Posts Tagged ‘Swimming with Maya’

New Website and Blogs – please visit!

January 28, 2013

DSC_0292-Eleanor_ppSwimming with Maya is now available as an eBook and paperback. To learn more, visit my new website, www.eleanorvincent.com where you will find both of my blogs. I’m renaming this blog “That’s The Way Life Lives,” a saying of Maya’s when she was five years old. The focus will be on how grief and other life challenges make us stronger. My other blog, “The Cat Came Back,” humorous true tales of my two orange tabby cats, will be hosted on my new site as well.

Please visit, comment and follow the blogs, give my author page on Facebook a thumbs up, or otherwise get in touch. I look forward to hearing from you. Here is a direct link to the “That’s the Way Life Lives” blog:

http://www.eleanorvincent.com/category/thats_the_way_life_lives/

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Ten Quotes

January 2, 2013

My publisher asked me to identify ten quotes from Swimming with Maya for promotional blurbs. OK, I thought to myself, how hard can that be?

But I delayed, blaming it on the demands of the holidays. Finally, on New Year’s Day, I sat down with a hardback copy of my book and began reading.Maya Book Cover

Swimming with Maya is a crisis memoir that plumbs deeply the intense shock, grief, and anger that followed in the wake of my daughter’s accidental death. What I wrote in those pages about events now twenty-years-old continues to move and amaze me.

I read page after page, tears streaming down my cheeks, putting colored paperclips on passages so raw they take me right back to the afternoon Maya died and I made the decision to donate her organs and tissues to people in need.

The last third of the book is about how I healed my grief. Those stories – how I wrote my way, slowly and haltingly, to acceptance, worked out long buried family patterns in therapy, sought out people who inspired me, including the man who received my daughter’s heart – are the light that draws me as a reader.  Of course, I know how the story turns out.  Yet there are moments I’ve forgotten and reading about them makes the experiences alive and fresh again.

Here’s one from Chapter 3: “Maya’s chest rises and falls. The ventilator hisses, the computers beep, fiber optic cable snakes into her skull. I never knew love could be so big, that it could expand to allow even this. I have a premonition of lifelong grief rolling toward me, but I know that, once again, I am being asked to give my daughter her freedom.”

maya-19-bday-004

That was the moment I realized I had no right, nor any power, to hold my daughter here. I had to let her go. I gave in to her coma and ultimate death because they were hers not mine, a destiny I could never have imagined. That moment of surrender marked me for life.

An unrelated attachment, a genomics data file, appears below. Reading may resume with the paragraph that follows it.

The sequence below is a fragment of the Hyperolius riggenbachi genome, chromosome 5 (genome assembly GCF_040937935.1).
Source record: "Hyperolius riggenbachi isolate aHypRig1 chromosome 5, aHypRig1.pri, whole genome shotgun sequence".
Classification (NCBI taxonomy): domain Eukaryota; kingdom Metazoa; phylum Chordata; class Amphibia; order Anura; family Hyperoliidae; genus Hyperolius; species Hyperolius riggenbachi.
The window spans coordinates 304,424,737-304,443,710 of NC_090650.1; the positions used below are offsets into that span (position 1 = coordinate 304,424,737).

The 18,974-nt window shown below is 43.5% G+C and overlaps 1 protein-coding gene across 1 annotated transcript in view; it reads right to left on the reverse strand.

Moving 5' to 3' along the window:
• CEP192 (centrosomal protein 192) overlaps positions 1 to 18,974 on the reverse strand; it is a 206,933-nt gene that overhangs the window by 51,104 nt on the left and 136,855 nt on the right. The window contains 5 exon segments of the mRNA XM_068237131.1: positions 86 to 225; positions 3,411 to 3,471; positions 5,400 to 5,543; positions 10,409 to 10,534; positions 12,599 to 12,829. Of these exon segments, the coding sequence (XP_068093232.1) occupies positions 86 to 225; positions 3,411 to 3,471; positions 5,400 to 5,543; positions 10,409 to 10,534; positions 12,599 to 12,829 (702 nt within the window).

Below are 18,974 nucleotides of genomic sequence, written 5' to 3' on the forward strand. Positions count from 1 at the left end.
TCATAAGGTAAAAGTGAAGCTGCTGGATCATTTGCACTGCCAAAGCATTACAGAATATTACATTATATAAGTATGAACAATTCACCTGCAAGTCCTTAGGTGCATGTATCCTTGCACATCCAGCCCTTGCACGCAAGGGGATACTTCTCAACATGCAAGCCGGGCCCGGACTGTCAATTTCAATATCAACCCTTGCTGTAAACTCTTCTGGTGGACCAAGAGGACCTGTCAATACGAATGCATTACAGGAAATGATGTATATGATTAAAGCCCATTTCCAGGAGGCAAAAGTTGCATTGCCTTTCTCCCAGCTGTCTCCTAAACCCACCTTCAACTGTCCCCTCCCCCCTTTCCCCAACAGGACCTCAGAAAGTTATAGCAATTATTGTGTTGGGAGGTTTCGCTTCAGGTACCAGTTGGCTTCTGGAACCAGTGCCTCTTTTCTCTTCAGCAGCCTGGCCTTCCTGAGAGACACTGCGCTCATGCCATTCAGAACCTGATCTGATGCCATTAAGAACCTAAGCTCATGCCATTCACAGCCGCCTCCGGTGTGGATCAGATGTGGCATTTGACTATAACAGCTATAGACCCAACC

This was not an easy book to write, nor is it easy to read.

So why read it? Is there something to be learned in these pages that is valuable enough to offset the pain?

I believe we read to experience life vividly. Good writing puts us inside the mind and heart of the writer, creating a world we can inhabit, a safe space to vicariously experience another’s life.

Swimming with Maya is vital testimony about how losses can be healed. It was worth writing.  I hope you find it worth reading. A paperback and eBook version will be available early in February from Dream of Things press at http://dreamofthings.com or you can visit the  Amazon website today at http://www.amazon.com/Swimming-With-Maya-Mothers-Discovery/dp/1931868344 for the hardback version.

Post Christmas

December 26, 2012
christmas paint

christmas paint (Photo credit: cassie_bedfordgolf)

Just as I vow no more sugar shall pass my lips, I realize I have Harry and David pears that are ripening and will soon turn to mush.  Fruit sugar is okay, right? Well, plus a little red wine, lemon zest, and cinnamon. Voila! Poached pears.

Once the pressure of organizing the celebration passes, there is a lovely “time out of time” in the week between Christmas and New Year’s.  Just the right time to make poached pears and do a little writing.

Jeffrey Eugenides has a great piece in the New Yorker’s Page-Turner column called “Posthumous” in which he recounts the great South African writer Nadine Gordimer advising a young writer to “write posthumously,” in other words without concern for what people think, the latest literary fashion, or money. Pretend you’re dead so you can free yourself to say what you really think.

So this is my week to play possum, hole up by the Christmas tree, and return to the world of words. Being quiet and apart from the real world is essential to the craft of writing. Yet, it’s the very thing I often find most difficult to do. If being a hermit – or a writer – were easy, everyone would do it.

The fine balance I keep aiming for is to be in the world but not of it. In it, but not excessively. In it, but still available to my own thoughts and wish for poached pears. As my publisher, Dream of Things press in the person of writer Mike O’Mary, prepares to relaunch my memoir Swimming with Maya as an eBook and paperback, the balance I’m talking about will be challenged.